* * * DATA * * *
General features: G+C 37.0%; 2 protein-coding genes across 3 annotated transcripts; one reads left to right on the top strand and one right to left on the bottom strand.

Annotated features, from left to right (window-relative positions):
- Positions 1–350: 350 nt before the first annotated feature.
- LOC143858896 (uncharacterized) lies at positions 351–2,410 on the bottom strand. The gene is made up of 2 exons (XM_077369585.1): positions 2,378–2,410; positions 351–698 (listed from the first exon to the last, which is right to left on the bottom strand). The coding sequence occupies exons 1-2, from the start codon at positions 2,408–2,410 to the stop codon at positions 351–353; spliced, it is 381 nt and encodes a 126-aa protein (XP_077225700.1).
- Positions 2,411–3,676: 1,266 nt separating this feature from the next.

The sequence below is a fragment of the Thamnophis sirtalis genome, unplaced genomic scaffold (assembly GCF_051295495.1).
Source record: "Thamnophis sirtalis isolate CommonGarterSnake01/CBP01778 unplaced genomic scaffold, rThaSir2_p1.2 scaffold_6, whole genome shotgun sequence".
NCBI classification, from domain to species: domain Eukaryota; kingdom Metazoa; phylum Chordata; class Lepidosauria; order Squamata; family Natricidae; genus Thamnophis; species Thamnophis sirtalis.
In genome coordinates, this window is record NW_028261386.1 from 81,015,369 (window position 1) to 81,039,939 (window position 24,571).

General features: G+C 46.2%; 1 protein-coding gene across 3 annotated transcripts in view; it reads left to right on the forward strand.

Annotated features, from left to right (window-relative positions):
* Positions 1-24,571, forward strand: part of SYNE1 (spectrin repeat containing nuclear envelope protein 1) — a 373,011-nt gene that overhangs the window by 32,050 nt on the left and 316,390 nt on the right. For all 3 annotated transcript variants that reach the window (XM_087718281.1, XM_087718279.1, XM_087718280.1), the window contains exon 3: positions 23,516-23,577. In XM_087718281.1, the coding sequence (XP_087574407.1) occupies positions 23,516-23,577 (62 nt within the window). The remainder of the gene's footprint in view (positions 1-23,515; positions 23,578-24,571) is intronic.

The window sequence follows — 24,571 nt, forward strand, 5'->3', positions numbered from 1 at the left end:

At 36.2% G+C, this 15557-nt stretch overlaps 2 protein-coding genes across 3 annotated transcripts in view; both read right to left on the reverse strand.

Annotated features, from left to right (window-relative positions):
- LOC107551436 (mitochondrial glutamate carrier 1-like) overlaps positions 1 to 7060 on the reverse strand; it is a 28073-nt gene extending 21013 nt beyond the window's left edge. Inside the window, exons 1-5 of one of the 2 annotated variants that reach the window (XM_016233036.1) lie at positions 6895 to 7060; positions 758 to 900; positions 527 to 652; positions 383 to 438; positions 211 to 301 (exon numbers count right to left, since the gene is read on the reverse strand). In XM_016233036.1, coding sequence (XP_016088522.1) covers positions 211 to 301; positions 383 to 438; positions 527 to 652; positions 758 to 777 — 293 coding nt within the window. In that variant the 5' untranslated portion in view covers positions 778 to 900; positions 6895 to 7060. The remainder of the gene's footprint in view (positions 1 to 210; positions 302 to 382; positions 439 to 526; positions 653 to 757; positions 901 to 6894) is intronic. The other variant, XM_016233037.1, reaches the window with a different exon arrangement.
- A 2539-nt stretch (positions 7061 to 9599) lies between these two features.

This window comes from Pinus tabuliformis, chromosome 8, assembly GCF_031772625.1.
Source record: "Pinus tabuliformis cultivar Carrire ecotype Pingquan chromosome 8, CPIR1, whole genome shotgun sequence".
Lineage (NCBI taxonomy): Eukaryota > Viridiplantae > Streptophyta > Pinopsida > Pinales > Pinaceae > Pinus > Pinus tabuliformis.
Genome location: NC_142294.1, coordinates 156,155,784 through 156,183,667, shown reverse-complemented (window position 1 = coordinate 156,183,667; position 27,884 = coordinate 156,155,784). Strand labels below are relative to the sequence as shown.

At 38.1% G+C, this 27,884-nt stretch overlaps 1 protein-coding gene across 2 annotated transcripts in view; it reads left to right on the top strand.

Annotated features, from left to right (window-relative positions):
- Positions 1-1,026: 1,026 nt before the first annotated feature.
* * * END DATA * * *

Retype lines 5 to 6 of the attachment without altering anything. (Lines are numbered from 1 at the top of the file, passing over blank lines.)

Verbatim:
- Positions 2,411–3,676: 1,266 nt separating this feature from the next.

The sequence below is a fragment of the Thamnophis sirtalis genome, unplaced genomic scaffold (assembly GCF_051295495.1).